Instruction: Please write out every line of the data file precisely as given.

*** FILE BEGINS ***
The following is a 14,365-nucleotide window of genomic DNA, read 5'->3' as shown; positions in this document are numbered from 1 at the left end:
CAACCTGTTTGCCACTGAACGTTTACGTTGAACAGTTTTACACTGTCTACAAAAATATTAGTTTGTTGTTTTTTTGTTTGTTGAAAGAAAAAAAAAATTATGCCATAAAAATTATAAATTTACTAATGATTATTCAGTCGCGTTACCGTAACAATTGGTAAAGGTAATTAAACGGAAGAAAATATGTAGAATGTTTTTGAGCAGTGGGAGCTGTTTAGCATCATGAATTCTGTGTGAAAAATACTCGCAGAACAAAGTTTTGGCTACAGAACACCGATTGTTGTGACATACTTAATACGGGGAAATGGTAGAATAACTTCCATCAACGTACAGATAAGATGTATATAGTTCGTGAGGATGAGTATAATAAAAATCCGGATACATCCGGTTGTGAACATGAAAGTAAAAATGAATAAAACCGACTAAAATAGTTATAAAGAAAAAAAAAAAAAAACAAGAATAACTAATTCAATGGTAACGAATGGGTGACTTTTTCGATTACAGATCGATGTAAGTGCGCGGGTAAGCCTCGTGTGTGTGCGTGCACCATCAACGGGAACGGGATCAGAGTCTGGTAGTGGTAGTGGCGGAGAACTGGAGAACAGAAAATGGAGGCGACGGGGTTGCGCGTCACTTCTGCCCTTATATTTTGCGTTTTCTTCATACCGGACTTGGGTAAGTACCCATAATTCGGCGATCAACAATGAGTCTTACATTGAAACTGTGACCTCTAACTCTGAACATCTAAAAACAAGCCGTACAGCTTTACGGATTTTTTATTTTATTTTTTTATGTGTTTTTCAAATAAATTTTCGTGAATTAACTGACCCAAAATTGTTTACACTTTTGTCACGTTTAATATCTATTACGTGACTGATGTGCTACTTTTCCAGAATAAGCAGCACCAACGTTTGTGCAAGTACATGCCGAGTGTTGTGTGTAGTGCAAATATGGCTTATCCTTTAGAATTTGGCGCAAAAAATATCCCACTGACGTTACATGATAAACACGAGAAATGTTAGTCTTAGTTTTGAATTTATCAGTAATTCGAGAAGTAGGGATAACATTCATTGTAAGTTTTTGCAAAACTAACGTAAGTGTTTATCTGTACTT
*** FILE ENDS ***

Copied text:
The following is a 14,365-nucleotide window of genomic DNA, read 5'->3' as shown; positions in this document are numbered from 1 at the left end:
CAACCTGTTTGCCACTGAACGTTTACGTTGAACAGTTTTACACTGTCTACAAAAATATTAGTTTGTTGTTTTTTTGTTTGTTGAAAGAAAAAAAAAATTATGCCATAAAAATTATAAATTTACTAATGATTATTCAGTCGCGTTACCGTAACAATTGGTAAAGGTAATTAAACGGAAGAAAATATGTAGAATGTTTTTGAGCAGTGGGAGCTGTTTAGCATCATGAATTCTGTGTGAAAAATACTCGCAGAACAAAGTTTTGGCTACAGAACACCGATTGTTGTGACATACTTAATACGGGGAAATGGTAGAATAACTTCCATCAACGTACAGATAAGATGTATATAGTTCGTGAGGATGAGTATAATAAAAATCCGGATACATCCGGTTGTGAACATGAAAGTAAAAATGAATAAAACCGACTAAAATAGTTATAAAGAAAAAAAAAAAAAAACAAGAATAACTAATTCAATGGTAACGAATGGGTGACTTTTTCGATTACAGATCGATGTAAGTGCGCGGGTAAGCCTCGTGTGTGTGCGTGCACCATCAACGGGAACGGGATCAGAGTCTGGTAGTGGTAGTGGCGGAGAACTGGAGAACAGAAAATGGAGGCGACGGGGTTGCGCGTCACTTCTGCCCTTATATTTTGCGTTTTCTTCATACCGGACTTGGGTAAGTACCCATAATTCGGCGATCAACAATGAGTCTTACATTGAAACTGTGACCTCTAACTCTGAACATCTAAAAACAAGCCGTACAGCTTTACGGATTTTTTATTTTATTTTTTTATGTGTTTTTCAAATAAATTTTCGTGAATTAACTGACCCAAAATTGTTTACACTTTTGTCACGTTTAATATCTATTACGTGACTGATGTGCTACTTTTCCAGAATAAGCAGCACCAACGTTTGTGCAAGTACATGCCGAGTGTTGTGTGTAGTGCAAATATGGCTTATCCTTTAGAATTTGGCGCAAAAAATATCCCACTGACGTTACATGATAAACACGAGAAATGTTAGTCTTAGTTTTGAATTTATCAGTAATTCGAGAAGTAGGGATAACATTCATTGTAAGTTTTTGCAAAACTAACGTAAGTGTTTATCTGTACTT